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A fabricated steel products manufacturer must pay $14,000 for several violations of the Occupational Safety and Health Act, but the company will not have to pay for an alleged fall protection training violation, an administrative law judge held in a decision released Thursday.
In Secretary of Labor v. FabArc Steel Supply Inc., an administrative law judge affirmed two citations issued in an inspection triggered by a finger amputation, but vacated one citation in a final decision of the Occupational Safety and Health Review Commission.
Oxford, Alabama-based FabArc Steel Supply Inc. manufactures fabricated steel products. On Oct. 4, 2018, a worker was in the process of loading a motor onto a golf cart when the motor flipped, amputating the employee’s finger, which was inside the strap holding the motor. The investigator found no violations relating to the accident but issued three alleged serious violations of OSH Act for failing to train employees in fall protection personal protective equipment limitations, failing to use lockout/tagout procedures and not removing a malfunctioning forklift from service. The alleged violations carried fines totaling $23,658. FabArc appealed, and the administrative judge vacated the first citation but affirmed the other two.
Regarding the alleged fall protection violation, the judge noted that when the citation was issued, the investigator failed to cite the new fall protection standard, finding that the older standard was not applicable to the alleged violative conditions.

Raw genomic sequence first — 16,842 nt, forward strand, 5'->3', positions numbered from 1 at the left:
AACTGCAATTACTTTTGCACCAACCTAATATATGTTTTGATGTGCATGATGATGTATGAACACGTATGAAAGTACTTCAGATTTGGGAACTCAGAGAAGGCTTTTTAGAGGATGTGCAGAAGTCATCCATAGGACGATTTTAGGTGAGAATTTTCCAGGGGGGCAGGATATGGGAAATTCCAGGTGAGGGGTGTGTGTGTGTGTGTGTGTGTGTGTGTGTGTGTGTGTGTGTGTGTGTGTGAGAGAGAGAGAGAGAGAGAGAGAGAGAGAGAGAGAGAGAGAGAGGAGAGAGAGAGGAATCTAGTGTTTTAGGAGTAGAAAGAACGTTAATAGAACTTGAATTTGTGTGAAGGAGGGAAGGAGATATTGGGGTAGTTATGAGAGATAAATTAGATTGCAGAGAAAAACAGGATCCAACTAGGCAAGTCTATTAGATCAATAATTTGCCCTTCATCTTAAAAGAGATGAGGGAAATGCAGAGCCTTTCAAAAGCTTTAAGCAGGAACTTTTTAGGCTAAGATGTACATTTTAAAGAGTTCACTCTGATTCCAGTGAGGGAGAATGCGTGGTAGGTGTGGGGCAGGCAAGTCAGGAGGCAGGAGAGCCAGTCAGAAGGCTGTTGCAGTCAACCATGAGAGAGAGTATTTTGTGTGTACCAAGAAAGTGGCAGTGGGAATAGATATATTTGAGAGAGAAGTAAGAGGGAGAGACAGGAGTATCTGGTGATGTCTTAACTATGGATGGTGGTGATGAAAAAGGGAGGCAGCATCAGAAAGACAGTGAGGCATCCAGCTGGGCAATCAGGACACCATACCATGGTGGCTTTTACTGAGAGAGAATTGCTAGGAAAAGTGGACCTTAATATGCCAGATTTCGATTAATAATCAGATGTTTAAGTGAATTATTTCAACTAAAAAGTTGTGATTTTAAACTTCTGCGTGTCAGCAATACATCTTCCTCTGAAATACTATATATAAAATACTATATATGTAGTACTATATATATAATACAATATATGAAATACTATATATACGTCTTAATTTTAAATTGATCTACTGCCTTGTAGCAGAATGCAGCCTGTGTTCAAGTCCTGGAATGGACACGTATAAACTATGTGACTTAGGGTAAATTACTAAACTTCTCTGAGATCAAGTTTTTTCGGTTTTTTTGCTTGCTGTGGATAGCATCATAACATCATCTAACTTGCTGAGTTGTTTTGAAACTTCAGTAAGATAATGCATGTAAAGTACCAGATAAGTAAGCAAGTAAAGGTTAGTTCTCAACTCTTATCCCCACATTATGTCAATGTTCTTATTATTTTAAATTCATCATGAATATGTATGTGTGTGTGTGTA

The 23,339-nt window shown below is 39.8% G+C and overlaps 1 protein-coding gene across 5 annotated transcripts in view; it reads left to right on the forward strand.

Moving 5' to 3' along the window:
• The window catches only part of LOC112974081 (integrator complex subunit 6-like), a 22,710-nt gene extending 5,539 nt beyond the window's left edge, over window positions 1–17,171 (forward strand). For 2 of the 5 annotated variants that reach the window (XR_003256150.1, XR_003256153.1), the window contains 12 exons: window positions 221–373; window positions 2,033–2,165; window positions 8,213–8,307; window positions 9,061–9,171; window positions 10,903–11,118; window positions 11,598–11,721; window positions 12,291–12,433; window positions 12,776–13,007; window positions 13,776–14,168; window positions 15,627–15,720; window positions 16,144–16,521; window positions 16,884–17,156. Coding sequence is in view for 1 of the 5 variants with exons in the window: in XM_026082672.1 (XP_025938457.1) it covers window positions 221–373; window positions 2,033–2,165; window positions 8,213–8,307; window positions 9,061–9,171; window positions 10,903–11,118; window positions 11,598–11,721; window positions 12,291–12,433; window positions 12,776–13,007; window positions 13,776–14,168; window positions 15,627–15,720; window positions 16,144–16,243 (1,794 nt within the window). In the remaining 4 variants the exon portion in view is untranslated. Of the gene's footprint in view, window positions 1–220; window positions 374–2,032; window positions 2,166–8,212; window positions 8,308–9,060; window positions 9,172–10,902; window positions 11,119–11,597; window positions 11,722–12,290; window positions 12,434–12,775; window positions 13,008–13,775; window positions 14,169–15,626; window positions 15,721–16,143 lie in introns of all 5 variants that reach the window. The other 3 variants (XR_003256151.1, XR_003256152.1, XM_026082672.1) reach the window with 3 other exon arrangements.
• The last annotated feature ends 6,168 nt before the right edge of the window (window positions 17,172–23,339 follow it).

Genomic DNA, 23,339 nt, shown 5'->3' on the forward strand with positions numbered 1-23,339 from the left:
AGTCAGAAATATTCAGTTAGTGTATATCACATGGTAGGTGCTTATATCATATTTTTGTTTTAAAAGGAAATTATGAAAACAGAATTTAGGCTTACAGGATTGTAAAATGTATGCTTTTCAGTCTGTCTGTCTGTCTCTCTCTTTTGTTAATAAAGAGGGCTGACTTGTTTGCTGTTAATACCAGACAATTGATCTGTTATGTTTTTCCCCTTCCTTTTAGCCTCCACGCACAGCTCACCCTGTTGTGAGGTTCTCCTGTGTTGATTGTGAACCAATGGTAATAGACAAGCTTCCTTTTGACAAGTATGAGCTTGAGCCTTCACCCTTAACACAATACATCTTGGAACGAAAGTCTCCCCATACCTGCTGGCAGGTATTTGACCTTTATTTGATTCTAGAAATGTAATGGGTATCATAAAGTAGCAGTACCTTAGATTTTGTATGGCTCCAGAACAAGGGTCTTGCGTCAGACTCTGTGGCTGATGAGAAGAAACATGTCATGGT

However, the judge affirmed the other two citations and penalties. On the lockout/tagout allegation, the investigator observed two employees working on a Blastec machine — which when on is energized with 480 volts of electricity — and noted that the isolation switch was not locked and tagged out because the device for securing the locks was broken, and noted that either employee could have flipped the switch, reenergizing the machine. Although FabArc contended that the investigator could not establish that management knew of the alleged violation, the judge disagreed because the maintenance office had ordered a replacement part for securing the locks, but the employees worked on it regardless.
With the forklift-related citation, the investigator observed that the truck had been operating for eight months without a working horn, and at least two weeks with a leak that had not been evaluated.
Here, the forklift without an operating horn could result in serious injuries or death to employees in the vicinity of the moving forklift. “Leaks from the forklift also presented slip and fall hazards to employees, creating a substantial possibility of death or serious physical harm,” said the judge and she affirmed the citation and penalties totaling $14,100 for the two violations.
Federal workplace safety regulators have cited and proposed fines totaling $213,411 against an Ohio tool manufacturer after an employee suffered a partial finger amputation.